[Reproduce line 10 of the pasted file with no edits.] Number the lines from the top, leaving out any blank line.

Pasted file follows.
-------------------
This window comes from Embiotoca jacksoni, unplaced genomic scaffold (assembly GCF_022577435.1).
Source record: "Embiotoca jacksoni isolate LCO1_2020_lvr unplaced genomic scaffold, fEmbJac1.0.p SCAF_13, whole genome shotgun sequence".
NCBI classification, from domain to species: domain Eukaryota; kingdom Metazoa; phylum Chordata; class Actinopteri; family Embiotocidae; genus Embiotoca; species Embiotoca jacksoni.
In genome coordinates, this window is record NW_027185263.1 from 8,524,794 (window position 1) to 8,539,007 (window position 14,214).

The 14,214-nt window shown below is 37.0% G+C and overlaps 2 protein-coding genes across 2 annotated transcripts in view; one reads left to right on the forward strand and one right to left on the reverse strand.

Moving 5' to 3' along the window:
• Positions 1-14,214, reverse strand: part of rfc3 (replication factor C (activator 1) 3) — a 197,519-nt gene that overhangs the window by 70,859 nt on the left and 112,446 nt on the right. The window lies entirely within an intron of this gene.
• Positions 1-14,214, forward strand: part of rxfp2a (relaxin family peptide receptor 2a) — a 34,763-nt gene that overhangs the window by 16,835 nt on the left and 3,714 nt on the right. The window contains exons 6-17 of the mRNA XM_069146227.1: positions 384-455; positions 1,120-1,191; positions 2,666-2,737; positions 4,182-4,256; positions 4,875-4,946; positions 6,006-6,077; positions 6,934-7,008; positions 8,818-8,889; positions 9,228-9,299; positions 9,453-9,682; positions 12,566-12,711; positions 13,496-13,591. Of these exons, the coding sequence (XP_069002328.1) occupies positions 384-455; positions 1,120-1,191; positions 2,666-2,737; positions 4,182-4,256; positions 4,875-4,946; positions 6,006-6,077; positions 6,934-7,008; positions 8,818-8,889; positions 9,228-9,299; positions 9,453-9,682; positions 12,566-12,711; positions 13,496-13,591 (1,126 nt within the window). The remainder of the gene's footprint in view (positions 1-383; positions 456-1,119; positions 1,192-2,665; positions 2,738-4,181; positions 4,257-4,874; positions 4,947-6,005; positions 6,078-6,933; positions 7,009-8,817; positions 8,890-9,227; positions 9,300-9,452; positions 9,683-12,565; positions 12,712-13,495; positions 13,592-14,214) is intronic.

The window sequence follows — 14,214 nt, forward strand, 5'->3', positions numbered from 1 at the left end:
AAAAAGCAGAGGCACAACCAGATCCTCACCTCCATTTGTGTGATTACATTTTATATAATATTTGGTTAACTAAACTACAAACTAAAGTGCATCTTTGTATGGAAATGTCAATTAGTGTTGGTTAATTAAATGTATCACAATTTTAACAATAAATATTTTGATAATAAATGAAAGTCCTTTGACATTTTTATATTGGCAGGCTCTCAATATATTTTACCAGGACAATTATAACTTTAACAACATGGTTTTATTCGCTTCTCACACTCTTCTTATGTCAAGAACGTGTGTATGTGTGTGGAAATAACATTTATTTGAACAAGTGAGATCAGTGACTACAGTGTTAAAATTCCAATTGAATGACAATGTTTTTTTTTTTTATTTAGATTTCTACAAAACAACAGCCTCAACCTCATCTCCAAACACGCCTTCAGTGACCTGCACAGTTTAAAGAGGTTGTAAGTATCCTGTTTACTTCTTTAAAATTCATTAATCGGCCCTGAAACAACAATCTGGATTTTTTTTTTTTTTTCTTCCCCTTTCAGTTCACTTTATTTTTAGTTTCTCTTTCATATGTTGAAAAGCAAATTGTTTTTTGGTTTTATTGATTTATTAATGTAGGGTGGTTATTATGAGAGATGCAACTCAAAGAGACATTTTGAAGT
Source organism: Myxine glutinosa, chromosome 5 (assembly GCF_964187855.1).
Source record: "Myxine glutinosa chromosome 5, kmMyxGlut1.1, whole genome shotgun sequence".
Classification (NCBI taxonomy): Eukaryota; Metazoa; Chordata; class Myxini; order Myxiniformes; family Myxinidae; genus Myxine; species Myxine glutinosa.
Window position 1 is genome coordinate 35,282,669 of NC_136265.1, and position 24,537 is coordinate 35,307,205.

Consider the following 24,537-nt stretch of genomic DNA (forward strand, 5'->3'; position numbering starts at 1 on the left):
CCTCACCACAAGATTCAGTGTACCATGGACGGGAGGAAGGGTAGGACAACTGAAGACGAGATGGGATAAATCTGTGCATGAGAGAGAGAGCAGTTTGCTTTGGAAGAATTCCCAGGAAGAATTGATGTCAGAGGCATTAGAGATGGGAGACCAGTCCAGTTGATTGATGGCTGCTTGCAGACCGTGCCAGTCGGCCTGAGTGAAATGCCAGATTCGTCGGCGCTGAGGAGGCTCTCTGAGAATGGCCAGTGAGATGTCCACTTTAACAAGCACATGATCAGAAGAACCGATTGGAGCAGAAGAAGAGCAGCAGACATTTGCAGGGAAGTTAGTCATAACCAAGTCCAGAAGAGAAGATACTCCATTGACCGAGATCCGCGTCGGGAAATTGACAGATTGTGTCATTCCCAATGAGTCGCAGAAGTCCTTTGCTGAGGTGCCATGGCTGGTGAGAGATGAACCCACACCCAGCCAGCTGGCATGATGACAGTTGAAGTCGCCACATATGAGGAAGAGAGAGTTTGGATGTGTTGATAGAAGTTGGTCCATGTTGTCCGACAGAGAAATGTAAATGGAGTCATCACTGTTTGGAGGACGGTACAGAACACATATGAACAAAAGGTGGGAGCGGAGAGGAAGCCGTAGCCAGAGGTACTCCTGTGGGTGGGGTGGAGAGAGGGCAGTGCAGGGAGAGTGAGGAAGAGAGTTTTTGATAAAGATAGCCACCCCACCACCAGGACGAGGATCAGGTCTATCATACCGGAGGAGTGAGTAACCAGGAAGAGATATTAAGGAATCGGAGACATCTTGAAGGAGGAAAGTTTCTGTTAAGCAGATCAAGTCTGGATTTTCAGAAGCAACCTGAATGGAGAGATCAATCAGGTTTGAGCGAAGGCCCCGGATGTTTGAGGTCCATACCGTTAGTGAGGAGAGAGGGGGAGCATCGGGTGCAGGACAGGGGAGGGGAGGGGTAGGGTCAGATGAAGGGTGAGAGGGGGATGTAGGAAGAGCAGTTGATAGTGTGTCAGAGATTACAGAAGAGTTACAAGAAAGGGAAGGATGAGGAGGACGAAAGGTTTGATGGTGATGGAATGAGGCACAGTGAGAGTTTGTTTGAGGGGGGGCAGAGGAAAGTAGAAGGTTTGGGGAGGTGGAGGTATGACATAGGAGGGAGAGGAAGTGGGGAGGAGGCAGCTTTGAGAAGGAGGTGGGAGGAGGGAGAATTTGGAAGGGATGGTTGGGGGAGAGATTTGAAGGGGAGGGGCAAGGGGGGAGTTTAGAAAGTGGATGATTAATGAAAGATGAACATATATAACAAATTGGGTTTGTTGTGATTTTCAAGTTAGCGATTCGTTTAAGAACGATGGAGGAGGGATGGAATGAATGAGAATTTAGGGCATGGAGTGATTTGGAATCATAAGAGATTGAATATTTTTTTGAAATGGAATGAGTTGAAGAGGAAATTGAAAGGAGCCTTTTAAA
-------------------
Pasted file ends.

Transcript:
AAAAAGCAGAGGCACAACCAGATCCTCACCTCCATTTGTGTGATTACATTTTATATAATATTTGGTTAACTAAACTACAAACTAAAGTGCATCTTTGTATGGAAATGTCAATTAGTGTTGGTTAATTAAATGTATCACAATTTTAACAATAAATATTTTGATAATAAATGAAAGTCCTTTGACATTTTTATATTGGCAGGCTCTCAATATATTTTACCAGGACAATTATAACTTTAACAACATGGTTTTATTCGCTTCTCACACTCTTCTTATGTCAAGAACGTGTGTATGTGTGTGGAAATAACATTTATTTGAACAAGTGAGATCAGTGACTACAGTGTTAAAATTCCAATTGAATGACAATGTTTTTTTTTTTTATTTAGATTTCTACAAAACAACAGCCTCAACCTCATCTCCAAACACGCCTTCAGTGACCTGCACAGTTTAAAGAGGTTGTAAGTATCCTGTTTACTTCTTTAAAATTCATTAATCGGCCCTGAAACAACAATCTGGATTTTTTTTTTTTTTTCTTCCCCTTTCAGTTCACTTTATTTTTAGTTTCTCTTTCATATGTTGAAAAGCAAATTGTTTTTTGGTTTTATTGATTTATTAATGTAGGGTGGTTATTATGAGAGATGCAACTCAAAGAGACATTTTGAAGT